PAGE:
Friday, January 26, 2007

Third time's the charm for Royal


If this is beginning to seem like too much, it is. This week began with Segolene Royal appearing to support the sovereignty of Quebec, which sparked widespread criticism from the Canadian government. Several days later, Royal accidently revealed that she had absolutely no idea how many nuclear-armed submarines the French navy had.

Today came a third gaffe. A French comedian named Gérald Dahan called the Royal camp while impersonating the premier of Quebec, Jean Charest.

Employing a fake Quebecois accent, Mr Dahan said that Ms Royal’s expression of sympathy for the sovereignty of the Québécois people would be comparable to him coming to France and supporting the idea of Corsican independence.

Laughing, Ms Royal replied: “The French would not be against this by the way. Don’t repeat that. It will create another incident in France. It’s a secret.”

An extract from the conversation was broadcast on Friday by RTL radio.

Royal's spokespeople immediately tried to play down the incident, ensuring that everything she said was in jest. We'll have to see who has the last laugh on election day.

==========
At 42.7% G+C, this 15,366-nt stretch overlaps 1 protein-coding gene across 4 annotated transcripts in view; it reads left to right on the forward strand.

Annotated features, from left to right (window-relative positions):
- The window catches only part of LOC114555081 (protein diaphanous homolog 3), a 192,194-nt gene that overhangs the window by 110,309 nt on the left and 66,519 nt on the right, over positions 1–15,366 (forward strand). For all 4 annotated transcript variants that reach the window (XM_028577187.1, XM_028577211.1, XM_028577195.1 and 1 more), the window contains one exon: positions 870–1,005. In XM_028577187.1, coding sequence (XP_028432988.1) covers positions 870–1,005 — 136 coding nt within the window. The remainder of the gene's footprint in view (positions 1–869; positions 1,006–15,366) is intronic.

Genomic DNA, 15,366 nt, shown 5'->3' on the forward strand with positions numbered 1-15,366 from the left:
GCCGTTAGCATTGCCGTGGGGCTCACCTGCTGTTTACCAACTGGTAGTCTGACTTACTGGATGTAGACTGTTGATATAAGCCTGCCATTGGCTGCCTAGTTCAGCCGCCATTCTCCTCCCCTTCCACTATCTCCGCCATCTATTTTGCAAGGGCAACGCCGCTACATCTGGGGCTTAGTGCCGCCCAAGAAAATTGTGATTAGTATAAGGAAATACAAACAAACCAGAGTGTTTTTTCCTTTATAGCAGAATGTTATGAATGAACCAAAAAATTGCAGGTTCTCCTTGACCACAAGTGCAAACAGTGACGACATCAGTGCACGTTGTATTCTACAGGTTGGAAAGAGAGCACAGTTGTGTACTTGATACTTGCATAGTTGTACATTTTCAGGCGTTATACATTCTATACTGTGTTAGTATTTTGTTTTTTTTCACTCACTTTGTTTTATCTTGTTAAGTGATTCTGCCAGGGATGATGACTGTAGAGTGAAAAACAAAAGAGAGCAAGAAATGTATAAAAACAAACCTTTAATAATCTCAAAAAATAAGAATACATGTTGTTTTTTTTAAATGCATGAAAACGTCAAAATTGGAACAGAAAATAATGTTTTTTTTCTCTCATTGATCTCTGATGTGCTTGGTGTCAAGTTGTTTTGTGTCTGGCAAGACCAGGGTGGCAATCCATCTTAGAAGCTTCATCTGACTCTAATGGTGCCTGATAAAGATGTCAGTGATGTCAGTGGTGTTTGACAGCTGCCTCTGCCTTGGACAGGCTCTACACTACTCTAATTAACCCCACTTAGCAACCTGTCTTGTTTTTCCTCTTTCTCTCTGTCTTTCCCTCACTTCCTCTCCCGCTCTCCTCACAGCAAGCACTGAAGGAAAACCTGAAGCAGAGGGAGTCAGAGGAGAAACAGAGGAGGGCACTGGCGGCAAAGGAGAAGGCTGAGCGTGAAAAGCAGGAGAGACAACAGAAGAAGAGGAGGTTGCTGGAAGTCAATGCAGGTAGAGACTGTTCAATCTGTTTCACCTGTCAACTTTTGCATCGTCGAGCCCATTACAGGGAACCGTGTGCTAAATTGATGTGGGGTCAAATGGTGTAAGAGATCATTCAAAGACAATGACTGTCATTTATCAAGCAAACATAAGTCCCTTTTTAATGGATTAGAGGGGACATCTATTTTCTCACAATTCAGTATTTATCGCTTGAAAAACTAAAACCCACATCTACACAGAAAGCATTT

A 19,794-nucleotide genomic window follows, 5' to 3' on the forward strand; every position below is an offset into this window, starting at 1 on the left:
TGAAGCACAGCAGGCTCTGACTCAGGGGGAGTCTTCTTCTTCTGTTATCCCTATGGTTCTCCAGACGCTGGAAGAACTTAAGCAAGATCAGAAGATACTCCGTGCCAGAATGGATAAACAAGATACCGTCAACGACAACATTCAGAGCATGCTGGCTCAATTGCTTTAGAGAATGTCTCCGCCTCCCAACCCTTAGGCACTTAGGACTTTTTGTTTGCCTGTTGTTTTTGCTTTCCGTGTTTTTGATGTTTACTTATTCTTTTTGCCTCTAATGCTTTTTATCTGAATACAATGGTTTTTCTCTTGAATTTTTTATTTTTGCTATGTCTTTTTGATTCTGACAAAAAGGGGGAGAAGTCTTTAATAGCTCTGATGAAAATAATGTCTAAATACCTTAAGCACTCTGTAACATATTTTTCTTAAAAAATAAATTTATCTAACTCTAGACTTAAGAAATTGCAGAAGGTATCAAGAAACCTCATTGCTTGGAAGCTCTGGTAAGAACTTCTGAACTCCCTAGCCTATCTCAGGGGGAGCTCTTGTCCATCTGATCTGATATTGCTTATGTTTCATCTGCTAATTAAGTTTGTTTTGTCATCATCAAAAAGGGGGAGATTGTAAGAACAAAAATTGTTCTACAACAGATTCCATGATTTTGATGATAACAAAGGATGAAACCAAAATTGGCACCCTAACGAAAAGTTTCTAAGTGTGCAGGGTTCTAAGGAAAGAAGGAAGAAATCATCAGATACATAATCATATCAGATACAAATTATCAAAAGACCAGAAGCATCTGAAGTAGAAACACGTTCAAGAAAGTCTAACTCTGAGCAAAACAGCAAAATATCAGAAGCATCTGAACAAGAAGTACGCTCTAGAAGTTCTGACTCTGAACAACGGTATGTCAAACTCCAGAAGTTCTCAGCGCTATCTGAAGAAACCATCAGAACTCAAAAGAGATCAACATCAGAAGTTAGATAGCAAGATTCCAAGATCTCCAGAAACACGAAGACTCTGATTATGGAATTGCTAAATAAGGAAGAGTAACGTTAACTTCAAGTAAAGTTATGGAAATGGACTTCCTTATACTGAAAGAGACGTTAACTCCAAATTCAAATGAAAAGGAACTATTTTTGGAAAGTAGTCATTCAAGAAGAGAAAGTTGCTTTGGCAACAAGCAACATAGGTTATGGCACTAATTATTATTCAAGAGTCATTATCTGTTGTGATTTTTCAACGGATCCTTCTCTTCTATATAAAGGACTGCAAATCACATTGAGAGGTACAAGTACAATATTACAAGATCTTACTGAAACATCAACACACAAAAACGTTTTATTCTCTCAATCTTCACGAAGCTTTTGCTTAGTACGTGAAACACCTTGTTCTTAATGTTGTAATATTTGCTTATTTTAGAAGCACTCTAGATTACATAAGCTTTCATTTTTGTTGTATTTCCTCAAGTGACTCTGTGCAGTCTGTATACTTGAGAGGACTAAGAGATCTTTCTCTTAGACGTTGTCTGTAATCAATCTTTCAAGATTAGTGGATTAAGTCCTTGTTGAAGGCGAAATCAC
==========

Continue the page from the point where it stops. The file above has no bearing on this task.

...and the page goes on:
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2 comments:

Zizou 06 said...

How do the French view the Quebec question? Are they for or against the Bloc? Does one party support one view and one the other? Is it even an issue in France?

Just wondering.

Boz said...

I am unsure how the issue is viewed by the French people, but apparently the French and Canadian political establishments have had less than friendly relations over the Quebec question.

"Since General de Gaulle's famous declaration "Vive le Québec Libre" in 1967, Québec and France have often had a frosty relationship, with leaders in Québec and Canada annoyed at unwarranted French intervention. Parallels have been drawn today with that famous speech; Canadian Prime Minister Stephen Harper said that Royal's declaration was "out of place", and added "Experience teaches that it is highly inappropriate for a foreign leader to interfere in the democratic affairs of another country".read more